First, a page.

Table 2. Most promiscuously presented HIV epitopes
EpitopeOriginKnown restriction(s)Additional allelesa)
  1. a) Additional alleles required for HLA coverage of epitope responders.

AVDLSHFLKNefA03, A11A02, A23, A30, B44
QAISPRTLNAWp24A25A23, A68, B44, Cw04, Cw07
QVPLRPMTYKNefA03, A11A02, A33, B44, Cw07
RAIEAQQHLgp41Cw03, Cw15A02, A30, B58, Cw04
RLRDLLLIVTRgp41A03, A31A02, A74, B44, Cw04
RYPLTFGWNefA24A01, A02, A23, Cw04, Cw07
TPQDLNTMLp24B07, B42, B53, B81A02, A24, B14
YFPDWQNYTNefB37, B57A01, A02, A23, Cw02, Cw06
YPLTFGWCYNefB18A02, A11, A23, A24, Cw04

Epitopes can be presented on alleles encoded by different loci

To experimentally demonstrate promiscuous recognition of a specific epitope, individuals with a response directed against the highly promiscuous HIV Nef-derived YT9 epitope (YFPDWQNYT) were analyzed and the restricting HLA alleles determined. This epitope had been described previously to be restricted by HLA-B37 and -B57 35. However, of the 42 subjects responding to YT9, only 8 expressed either HLA-B37 or -B57, indicating that presentation on multiple alternative HLA class I alleles was likely.

HLA restriction analyses were performed in three subjects, identifying HLA-A29, -B35 and -Cw06 as additional alternative HLA restriction elements for this epitope (Fig. 2). Peptide titrations using single-residue truncated peptide variants of the YT9 epitope confirmed in all but one case that the YT9 9mer peptide was the most active, shortest and therefore the “optimal” epitope 36. The exception was the case where YT9 was presented on HLA-B35, and where the embedded, N-terminal truncated peptide FT8 showed the strongest response, consistent with the presence of a proline residue in position 2 of the new epitope and fulfilling the binding motif of HLA-B35. Although this example highlights the need to consider the presence of embedded epitopes in the apparent epitope promiscuity, these data show that, together with the previously established restriction elements on two HLA-B alleles, identical epitopes can be presented by alleles belonging to all three HLA class I loci.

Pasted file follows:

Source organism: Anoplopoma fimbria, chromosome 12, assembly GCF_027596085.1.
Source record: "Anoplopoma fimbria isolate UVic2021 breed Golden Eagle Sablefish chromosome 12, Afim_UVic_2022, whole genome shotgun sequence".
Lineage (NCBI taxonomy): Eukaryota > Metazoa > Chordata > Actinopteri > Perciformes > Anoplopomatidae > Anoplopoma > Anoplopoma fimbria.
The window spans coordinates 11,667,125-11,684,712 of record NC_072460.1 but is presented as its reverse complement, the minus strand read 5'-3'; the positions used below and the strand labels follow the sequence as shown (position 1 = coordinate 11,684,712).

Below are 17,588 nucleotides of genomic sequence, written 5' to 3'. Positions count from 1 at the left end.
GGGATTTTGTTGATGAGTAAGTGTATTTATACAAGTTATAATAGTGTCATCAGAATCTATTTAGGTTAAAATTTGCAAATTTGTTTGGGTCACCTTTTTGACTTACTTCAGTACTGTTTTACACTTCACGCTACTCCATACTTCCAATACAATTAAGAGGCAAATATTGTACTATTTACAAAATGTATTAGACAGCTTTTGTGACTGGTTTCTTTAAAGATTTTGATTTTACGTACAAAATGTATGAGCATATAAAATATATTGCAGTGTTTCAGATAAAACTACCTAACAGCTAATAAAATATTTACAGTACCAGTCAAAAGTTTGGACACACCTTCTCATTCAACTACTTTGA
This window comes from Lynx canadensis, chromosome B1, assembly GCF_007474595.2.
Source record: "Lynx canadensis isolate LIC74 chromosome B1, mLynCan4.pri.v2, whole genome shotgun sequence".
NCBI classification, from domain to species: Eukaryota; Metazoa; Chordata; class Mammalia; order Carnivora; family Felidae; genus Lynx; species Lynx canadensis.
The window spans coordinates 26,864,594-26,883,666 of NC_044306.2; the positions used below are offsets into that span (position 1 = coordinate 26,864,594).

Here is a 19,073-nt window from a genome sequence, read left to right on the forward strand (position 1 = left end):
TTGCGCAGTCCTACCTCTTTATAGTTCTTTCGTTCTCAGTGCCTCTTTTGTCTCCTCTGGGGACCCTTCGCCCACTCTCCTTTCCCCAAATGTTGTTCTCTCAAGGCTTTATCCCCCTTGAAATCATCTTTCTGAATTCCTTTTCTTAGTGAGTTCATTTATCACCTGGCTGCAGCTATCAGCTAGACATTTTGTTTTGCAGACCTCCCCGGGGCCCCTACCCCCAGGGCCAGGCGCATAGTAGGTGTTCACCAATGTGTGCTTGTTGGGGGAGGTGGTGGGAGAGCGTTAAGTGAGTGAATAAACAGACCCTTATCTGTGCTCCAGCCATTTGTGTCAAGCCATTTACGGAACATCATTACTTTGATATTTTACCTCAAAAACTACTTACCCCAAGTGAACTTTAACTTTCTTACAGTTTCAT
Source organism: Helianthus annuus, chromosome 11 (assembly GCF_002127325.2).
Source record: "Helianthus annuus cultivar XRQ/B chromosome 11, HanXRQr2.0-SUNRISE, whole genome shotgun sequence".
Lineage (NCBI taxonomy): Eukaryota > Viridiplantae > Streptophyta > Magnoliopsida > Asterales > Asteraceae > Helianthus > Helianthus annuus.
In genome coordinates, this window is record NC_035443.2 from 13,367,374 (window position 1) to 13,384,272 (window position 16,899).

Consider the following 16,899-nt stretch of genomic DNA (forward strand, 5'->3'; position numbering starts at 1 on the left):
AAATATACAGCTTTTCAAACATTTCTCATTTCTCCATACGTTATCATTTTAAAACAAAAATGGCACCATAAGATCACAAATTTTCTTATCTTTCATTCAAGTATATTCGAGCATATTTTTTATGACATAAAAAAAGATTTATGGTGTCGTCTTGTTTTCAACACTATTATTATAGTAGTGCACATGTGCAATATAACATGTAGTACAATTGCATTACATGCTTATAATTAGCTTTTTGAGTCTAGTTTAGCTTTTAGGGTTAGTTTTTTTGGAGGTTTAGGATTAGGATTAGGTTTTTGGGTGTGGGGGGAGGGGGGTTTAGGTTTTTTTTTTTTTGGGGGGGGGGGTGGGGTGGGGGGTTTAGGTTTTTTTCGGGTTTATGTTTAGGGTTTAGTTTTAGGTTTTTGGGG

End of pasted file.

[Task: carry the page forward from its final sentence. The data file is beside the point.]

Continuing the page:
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Figure 2. Presentation of YFPDWQNYT (YT9) on multiple HLA class I alleles. HLA restriction assays by intracellular cytokine staining (ICS) were performed as described 55. Partly HLA-matched APC were pulsed with optimal epitopes (black bars) or unpulsed (gray bars) and incubated with peptide-stimulated T cell lines. Percentages of IFN-γ-producing CD8 T cells are indicated on the x-axis; HLA alleles matching the donors’ HLA type are indicated for each cell line on the y-axis. Right hand panels show peptide titration analyses performed as described in Fig. 3 to confirm the length of the optimal CTL epitope presented.

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Experimental confirmation of promiscuous presentation of identical epitopes

To address whether or not in most cases the identical (i.e., same length) optimal epitope was presented on the alternative allele(s), standard peptide titration analyses using single amino acid truncations and extensions of the tested epitopes were performed on a subset of promiscuous epitopes. Peptide truncations and extensions were synthesized for 70 HIV epitopes and tested in a total of 121 samples. These analyses focused mostly on responses to epitopes of identical length in subjects mounting the response in the absence of the original allele (Fig. 3, top panel for 12 examples), but also confirmed the possible targeting of shorter epitopes (Fig. 3, bottom panel), highlighting the need to carefully assess peptide sequences for the presence of embedded epitopes. Besides demonstrating that the same-length epitopes were presented in the absence of the original allele, the titration data also indicated that responses restricted by alternative alleles can be of similar functional avidity as when presented on the original allele 37, thus further supporting the potential in vivo relevance of these responses.